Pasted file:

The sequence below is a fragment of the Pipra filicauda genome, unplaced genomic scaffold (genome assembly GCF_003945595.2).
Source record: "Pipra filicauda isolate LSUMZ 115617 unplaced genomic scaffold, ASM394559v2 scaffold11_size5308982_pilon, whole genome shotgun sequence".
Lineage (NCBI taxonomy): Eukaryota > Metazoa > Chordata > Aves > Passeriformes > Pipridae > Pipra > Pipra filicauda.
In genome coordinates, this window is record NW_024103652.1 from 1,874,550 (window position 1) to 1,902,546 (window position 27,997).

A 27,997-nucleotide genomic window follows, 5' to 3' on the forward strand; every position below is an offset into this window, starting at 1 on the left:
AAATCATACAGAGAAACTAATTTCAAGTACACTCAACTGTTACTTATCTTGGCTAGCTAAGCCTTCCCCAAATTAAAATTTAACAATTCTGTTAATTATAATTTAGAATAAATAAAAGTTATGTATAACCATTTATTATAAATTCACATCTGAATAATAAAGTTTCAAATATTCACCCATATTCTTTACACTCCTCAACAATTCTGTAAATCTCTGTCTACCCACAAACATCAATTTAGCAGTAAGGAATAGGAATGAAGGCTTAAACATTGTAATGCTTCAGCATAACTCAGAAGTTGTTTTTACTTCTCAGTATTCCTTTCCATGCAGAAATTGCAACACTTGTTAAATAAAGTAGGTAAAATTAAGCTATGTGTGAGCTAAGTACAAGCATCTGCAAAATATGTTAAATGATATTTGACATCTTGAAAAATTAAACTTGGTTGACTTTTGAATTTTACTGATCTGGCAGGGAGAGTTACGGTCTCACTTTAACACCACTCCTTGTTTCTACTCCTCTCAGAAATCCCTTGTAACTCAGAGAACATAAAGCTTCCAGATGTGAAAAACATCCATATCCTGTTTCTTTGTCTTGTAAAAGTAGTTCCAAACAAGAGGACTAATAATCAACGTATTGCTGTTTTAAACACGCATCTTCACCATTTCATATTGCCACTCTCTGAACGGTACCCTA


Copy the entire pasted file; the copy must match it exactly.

The sequence below is a fragment of the Pipra filicauda genome, unplaced genomic scaffold (genome assembly GCF_003945595.2).
Source record: "Pipra filicauda isolate LSUMZ 115617 unplaced genomic scaffold, ASM394559v2 scaffold11_size5308982_pilon, whole genome shotgun sequence".
Lineage (NCBI taxonomy): Eukaryota > Metazoa > Chordata > Aves > Passeriformes > Pipridae > Pipra > Pipra filicauda.
In genome coordinates, this window is record NW_024103652.1 from 1,874,550 (window position 1) to 1,902,546 (window position 27,997).

A 27,997-nucleotide genomic window follows, 5' to 3' on the forward strand; every position below is an offset into this window, starting at 1 on the left:
AAATCATACAGAGAAACTAATTTCAAGTACACTCAACTGTTACTTATCTTGGCTAGCTAAGCCTTCCCCAAATTAAAATTTAACAATTCTGTTAATTATAATTTAGAATAAATAAAAGTTATGTATAACCATTTATTATAAATTCACATCTGAATAATAAAGTTTCAAATATTCACCCATATTCTTTACACTCCTCAACAATTCTGTAAATCTCTGTCTACCCACAAACATCAATTTAGCAGTAAGGAATAGGAATGAAGGCTTAAACATTGTAATGCTTCAGCATAACTCAGAAGTTGTTTTTACTTCTCAGTATTCCTTTCCATGCAGAAATTGCAACACTTGTTAAATAAAGTAGGTAAAATTAAGCTATGTGTGAGCTAAGTACAAGCATCTGCAAAATATGTTAAATGATATTTGACATCTTGAAAAATTAAACTTGGTTGACTTTTGAATTTTACTGATCTGGCAGGGAGAGTTACGGTCTCACTTTAACACCACTCCTTGTTTCTACTCCTCTCAGAAATCCCTTGTAACTCAGAGAACATAAAGCTTCCAGATGTGAAAAACATCCATATCCTGTTTCTTTGTCTTGTAAAAGTAGTTCCAAACAAGAGGACTAATAATCAACGTATTGCTGTTTTAAACACGCATCTTCACCATTTCATATTGCCACTCTCTGAACGGTACCCTA